Posted on January 3, 2016 by Roger Brewin
The Fall 2015 issue of the Journal of Religious Humanism has now been delivered to active members' mailboxes and/or Inboxes.
Humanism is so often described as being in opposition to, or at best in a creative tension with religion, that the path of interfaith cooperation can seem highly problematic, and perhaps more trouble than it is worth. Yet increasingly, individuals and Humanist groups join with their religious counterparts on specific social justice and service projects, and simply to further the goal of living side by side, even if in an uneasy peace. The fall 2015 issue of the Journal of Religious Humanism explores these efforts from several points of view - from the humanist organizations that have embraced particular events and coalitions, to individuals of many persuasions who have struggled with what it means to work and celebrate with those whose basic perspective on life is very different.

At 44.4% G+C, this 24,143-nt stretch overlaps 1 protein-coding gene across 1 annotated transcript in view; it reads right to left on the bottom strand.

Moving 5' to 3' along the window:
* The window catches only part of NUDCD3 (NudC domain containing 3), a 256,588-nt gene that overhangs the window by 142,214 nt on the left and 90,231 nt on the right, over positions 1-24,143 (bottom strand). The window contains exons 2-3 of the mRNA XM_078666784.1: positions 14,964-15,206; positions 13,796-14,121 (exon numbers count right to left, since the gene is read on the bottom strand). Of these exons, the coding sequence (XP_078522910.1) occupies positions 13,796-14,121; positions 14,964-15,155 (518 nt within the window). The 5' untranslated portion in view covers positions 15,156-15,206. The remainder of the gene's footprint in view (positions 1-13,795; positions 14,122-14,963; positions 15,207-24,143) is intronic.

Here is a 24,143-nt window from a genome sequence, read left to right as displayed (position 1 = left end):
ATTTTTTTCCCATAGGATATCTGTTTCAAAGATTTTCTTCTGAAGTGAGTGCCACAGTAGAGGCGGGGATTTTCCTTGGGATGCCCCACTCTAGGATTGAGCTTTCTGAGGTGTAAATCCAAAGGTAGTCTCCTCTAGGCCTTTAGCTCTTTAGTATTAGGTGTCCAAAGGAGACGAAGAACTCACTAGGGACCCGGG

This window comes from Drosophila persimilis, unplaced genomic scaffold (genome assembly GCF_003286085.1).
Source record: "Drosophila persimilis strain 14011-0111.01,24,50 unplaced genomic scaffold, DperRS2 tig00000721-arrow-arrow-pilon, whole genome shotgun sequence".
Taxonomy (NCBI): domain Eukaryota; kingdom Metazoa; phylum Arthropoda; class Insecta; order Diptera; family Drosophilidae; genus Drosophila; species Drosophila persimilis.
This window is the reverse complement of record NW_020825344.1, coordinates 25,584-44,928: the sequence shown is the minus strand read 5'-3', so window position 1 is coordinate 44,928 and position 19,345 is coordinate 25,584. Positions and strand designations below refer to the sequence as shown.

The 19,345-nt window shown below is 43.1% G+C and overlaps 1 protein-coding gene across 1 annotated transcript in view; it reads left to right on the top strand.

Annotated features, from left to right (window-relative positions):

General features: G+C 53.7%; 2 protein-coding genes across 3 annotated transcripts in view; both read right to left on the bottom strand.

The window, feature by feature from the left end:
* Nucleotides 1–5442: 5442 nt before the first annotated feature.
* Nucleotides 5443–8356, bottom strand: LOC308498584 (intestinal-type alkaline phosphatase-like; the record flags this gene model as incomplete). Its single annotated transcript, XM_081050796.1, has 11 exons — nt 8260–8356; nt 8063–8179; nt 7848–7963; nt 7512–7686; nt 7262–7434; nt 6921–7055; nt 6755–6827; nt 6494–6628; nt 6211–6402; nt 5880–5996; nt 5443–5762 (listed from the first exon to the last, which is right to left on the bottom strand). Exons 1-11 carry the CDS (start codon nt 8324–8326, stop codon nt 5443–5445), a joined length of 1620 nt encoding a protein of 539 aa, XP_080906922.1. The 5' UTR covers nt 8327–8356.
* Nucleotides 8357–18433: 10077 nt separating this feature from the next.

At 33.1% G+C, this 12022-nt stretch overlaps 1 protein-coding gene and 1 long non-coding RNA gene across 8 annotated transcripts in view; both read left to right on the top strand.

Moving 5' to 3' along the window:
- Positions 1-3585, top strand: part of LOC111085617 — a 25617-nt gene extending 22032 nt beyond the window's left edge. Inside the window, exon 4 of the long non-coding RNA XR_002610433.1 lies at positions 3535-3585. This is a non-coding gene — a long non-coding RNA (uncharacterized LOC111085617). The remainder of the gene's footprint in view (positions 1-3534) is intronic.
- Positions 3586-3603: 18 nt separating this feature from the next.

There are eleven articles ranging from short reports on humanist participation in Washington's 9/11 Unity Walk, and the World Parliament of Religions, to a fairly lengthy series of commentaries by UU ministers of many stripes wrestling with the resources that get used when Interim Ministers from many traditions undergo training together. Writing about "God-Centered Atheists," "Lessons for Humanists from 'Night Vale'" (a mystical radio drama), and a "Year of Interfaith Service," our authors give personal accounts of the interfaith experience, some as full blown participants and enthusiasts, and some as part-time experimenters.
About Roger Brewin
Roger Brewin became a UU minister in 1977 and is currently retired from active ministry, after serving nine UU congregations. He is Minister Emeritus of First Unitarian Church of Hobart, IN. Roger is a long-time board member of HUUmanists and is editor of our journal, "Religious Humanism". He also performs one-man shows as a historical impersonator of Darwin, Dickens and Clarence Darrow.